PREMIAIR has introduced a helicopter shuttle between Biggin Hill, Farnborough, Gatwick, Luton, Oxford and Stansted, all popular business jet airports, and the London Heliport at Battersea. Flying in an AS355 four-passenger Twin Squirrel prices for a one-way flight start from UKP1,695 (plus VAT) from Biggin. Battersea Heliport is owned by von Essen Group, who are building a five-star hotel on the site. PremiAir has also announced that it is preparing to become the first European member of the Global Executive Helicopter Network, effective 1 May 2009. Administered by Sikorsky Aircraft Corporation-owned AAG Global, this entity is the helicopter industry’s newly established worldwide network of international executive helicopter operators. www.premiair.co.uk www.aagglobal.com
UNITED AIRLINES may require bumped large clients to purchase two seats on a subsequent flight, matching the policy of some other American carriers according to newspaper reports. Under the new policy, obese passengers – defined as unable to lower the arm rest and buckle a seat belt with one extension belt – will be re-accommodated, at no extra charge, to two empty seats if there is space available. If, however, the plane is full, the passenger will be refused boarding. They can upgrade to the larger First or Business Class seats, if not already taken. To guarantee travel the only way to fly is to purchase a second ticket, at the same price as the original fare, on the next flight. This policy could open up a can of worms. The Canadian Transportation Agency last year ordered three airlines to accommodate passengers "functionally disabled by obesity‚" at no extra charge. Air Canada fought the decision but it was upheld by the Canadian Supreme Court. www.chicagotribune.com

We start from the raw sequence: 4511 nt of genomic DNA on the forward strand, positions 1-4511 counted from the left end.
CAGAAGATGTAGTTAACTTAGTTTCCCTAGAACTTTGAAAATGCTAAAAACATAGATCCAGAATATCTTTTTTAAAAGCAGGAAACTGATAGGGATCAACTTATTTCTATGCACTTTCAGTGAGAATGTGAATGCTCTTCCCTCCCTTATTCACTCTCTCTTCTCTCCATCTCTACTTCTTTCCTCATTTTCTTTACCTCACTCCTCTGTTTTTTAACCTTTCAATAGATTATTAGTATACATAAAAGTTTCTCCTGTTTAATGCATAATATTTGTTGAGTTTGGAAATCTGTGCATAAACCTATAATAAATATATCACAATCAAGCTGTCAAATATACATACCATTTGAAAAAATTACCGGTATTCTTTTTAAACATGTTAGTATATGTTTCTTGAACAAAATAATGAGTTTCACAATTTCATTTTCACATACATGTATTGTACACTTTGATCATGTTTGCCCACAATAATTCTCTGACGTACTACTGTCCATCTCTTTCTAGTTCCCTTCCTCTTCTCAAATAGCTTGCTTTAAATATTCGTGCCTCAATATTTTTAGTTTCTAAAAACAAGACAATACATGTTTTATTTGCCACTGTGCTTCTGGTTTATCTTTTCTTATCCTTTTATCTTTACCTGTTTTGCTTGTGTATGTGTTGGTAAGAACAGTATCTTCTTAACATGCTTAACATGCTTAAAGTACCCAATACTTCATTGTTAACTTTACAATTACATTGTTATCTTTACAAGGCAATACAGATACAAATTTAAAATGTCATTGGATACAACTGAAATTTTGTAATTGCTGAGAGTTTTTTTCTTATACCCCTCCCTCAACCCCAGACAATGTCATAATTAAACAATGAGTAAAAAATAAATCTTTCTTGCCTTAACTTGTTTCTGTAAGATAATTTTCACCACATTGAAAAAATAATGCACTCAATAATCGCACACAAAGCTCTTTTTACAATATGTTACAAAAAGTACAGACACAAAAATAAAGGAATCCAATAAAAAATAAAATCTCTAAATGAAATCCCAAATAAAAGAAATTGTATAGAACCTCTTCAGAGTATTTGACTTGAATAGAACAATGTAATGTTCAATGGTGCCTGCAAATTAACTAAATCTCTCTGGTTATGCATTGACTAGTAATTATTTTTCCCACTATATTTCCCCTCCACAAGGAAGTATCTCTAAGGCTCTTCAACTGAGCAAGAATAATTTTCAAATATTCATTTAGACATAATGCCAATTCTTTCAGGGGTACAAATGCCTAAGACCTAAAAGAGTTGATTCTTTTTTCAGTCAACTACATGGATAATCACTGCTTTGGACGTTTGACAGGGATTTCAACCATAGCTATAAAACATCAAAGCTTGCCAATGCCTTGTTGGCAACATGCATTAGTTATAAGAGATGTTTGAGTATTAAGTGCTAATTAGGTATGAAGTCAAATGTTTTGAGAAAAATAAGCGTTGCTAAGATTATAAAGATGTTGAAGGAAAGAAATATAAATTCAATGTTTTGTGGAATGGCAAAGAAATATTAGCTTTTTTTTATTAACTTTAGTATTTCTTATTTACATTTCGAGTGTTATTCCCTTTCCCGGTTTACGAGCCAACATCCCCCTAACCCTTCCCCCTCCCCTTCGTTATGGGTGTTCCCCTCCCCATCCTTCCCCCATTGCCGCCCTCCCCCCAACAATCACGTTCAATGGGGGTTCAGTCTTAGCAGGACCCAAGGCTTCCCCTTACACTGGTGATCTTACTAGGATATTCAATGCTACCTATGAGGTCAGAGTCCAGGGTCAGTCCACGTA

Last week AERBT (pronounced Air BT) hosted a launch party at the spendid Holiday Inn Bloomsbury.
The following was received the next morning from a very highly respected and important member of the travel industry.
"Had a senior moment last night. I was so focused on the tube situation and getting a different line home it was not until I changed trains at Bromley South that I knew I should have been somewhere else. All the very best with AERBT."